MAR­CUS HOWARTH

MAR­CUS HOWARTH RE­VEALS HIS TOP TIPS TO HELP YOU TO PUT A GI­ANT ON THE BANK THIS AU­TUMN…

Angling Times (UK) - - CONTENTS -

#1 PICK THE RIGHT VE NUE

If you are chas­ing a new PB you need to pick a venue that has a few fish of a sim­i­lar size in it. If you want to catch your first thirty, pick a venue with a few fish over that bar­rier, not just the one. Lakes such as Lin­ear Fish­eries, open to all, have a huge stock of big carp.

It’s no use fish­ing for a fish of 35lb if the venue that you are tar­get­ing doesn’t have one. Ei­ther fish a place that you have been tar­get­ing all sea­son, or have a go on one of the many day-ticket wa­ters avail­able.

#2 LEAD AROUND

I spend as long as I need to, try­ing to find out what is on the bot­tom. I like to fish in the cleaner, silty ar­eas in the au­tumn and that is what I will try to find with a bare lead on some braid. Those slightly deeper, softer ar­eas that are still free of weed are perfect spots to present a bait on.

On the busier and more pres­sured lakes, cast­ing the rod any­where won’t be enough to catch one. You have to try to find some­where that the carp are happy to eat from.

#3 BANK ON BOILIES!

I use them all year, but in the au­tumn boilies come into their own. Carp love them, es­pe­cially big carp, and I base all my bait­ing around them. Carp need to build up the fats and nu­tri­ents to see them through the win­ter.

They can go on a real munch at this time of year, which is why it is of­ten the most fruit­ful of the sea­sons. With boilies, they can get a heap of the nu­tri­tion they need, just from a few mouth­fuls.

I per­son­ally pre­fer a fish­meal, with The Krill be­ing my favourite bait of all time. The fish are not bounc­ing around the lake as much as they would do in the sum­mer and are not look­ing for those high-en­ergy, car­bo­hy­drate baits. They want their pro­tein.

#4 USE HE­LI­COPTER RIGS

Due to the na­ture of the spots that I like to fish (de­scribed above), I find my­self us­ing a he­li­copter rig most of the time. It is a lead ar­range­ment for fish­ing on softer bot­toms. It also sits proud of any silty or de­bris, al­low­ing your hook­link to sit nicely over the top of what­ever it may be.

A lead clip is great for fish­ing over the firmer spots, but with all the fall­ing leaves en­ter­ing the lake, and dy­ing weed, the he­li­copter is my pre­ferred choice for this time of year.

#5 PUT FAITH IN POP-UP RIGS

This is not al­ways the case for the au­tumn, but for this one in par­tic­u­lar I will be us­ing pop-ups a lot. Since stum­bling across a rig called the ‘Ron­nie Rig’, I have such con­fi­dence in pop-up fish­ing that I am strug­gling to use any­thing else. It sits per­fectly, ly­ing low to the bot­tom, and has a lot of move­ment. For fish­ing in the silt it is perfect, and I’ve al­ready caught a num­ber of lovely carp us­ing it.

#6 PIN IT DOWN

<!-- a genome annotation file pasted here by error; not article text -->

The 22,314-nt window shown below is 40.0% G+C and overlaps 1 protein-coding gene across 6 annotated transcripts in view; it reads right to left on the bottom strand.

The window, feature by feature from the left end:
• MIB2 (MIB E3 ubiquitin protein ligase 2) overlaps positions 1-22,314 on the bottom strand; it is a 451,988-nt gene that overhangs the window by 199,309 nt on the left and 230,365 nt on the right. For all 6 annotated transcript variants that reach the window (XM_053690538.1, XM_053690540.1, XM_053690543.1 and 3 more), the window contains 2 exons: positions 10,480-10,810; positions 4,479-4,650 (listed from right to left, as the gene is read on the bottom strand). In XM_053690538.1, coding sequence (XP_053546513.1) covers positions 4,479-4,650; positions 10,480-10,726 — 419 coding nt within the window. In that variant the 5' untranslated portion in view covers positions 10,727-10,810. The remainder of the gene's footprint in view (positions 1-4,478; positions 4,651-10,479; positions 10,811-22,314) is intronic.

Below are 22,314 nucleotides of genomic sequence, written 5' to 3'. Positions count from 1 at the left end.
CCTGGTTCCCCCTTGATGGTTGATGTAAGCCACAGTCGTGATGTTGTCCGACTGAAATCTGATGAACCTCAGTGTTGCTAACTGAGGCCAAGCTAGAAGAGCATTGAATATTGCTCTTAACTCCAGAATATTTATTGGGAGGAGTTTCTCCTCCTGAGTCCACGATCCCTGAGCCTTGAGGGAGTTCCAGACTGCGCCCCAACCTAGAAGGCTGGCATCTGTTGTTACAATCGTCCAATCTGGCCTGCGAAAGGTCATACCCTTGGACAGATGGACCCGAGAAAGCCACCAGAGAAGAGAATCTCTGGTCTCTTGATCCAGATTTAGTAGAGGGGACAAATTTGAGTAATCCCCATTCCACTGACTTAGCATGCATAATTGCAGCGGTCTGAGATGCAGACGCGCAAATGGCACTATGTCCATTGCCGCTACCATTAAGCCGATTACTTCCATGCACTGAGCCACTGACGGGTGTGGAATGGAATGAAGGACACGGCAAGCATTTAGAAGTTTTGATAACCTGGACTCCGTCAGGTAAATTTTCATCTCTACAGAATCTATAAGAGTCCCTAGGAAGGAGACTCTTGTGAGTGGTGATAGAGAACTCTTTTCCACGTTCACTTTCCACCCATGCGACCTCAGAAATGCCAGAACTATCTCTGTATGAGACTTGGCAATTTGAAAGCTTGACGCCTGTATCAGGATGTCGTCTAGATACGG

The carp are very cau­tious this time of year. They have most likely been caught a few times al­ready and they will have their guard up. One of the eas­i­est things that they will spook off is lines. I think it is more on feel than sight, and should they de­tect dan­ger when they are

“CARP HAVE MOST LIKELY BEEN CAUGHT A FEW TIMES AND WILL HAVE THEIR GUARD UP”

feed­ing, those fish will be off. I al­ways make a point of mould­ing putty on my hook­links, with a cou­ple of blobs up the main­line too, just to make sure ev­ery­thing is pinned down.

#7 GLUG ’EM UP

I am a huge fan of glug­ging my free­bies and hook­baits. I want those fishy aminos that carp can de­tect all around the hook­bait.

I glug my pop-ups in L-Zero 30T and a lit­tle bit of the Pure Krill liq­uid too. It gives the bait a light, con­gealed coating of liq­uid and I am to­tally con­vinced that it gets me more bites.

#8 LONG HOOK­LINKS

It seems the ‘in’ thing to be us­ing a short, stiff hook­link. Carp learn by as­so­ci­a­tion, and if that is what they see day in, day out, they will learn to deal with it. I pre­fer us­ing a longer hook­link, mainly to be dif­fer­ent, but I also think it helps me catch more fish.

Big carp, es­pe­cially, can feed a lit­tle way off the bot­tom. A short, stiff hook­link would not be suited to this sit­u­a­tion, so this is why I use a longer one. It will work for fish of all sizes and I be­lieve it can be a real edge on pres­sured lakes.

#9 SEMI-SLACK LINES

For the same rea­son that I use putty, I slacken my lines off – to get them down and away from the feed­ing fish. I find that with a slack line, if a fish comes into con­tact with it, it could feel as if it has brushed it­self on some weed and there is no dan­ger.

If it comes into con­tact with a bow­string­taut line, it will know some­thing is up.

Com­bin­ing a semi-slack line with a light bob­bin will en­able you to de­tect line bites a lot eas­ier and you will know when fish are feed­ing in the swim.

My fi­nal tip is the most im­por­tant – what­ever else you do, en­joy your carp fish­ing!

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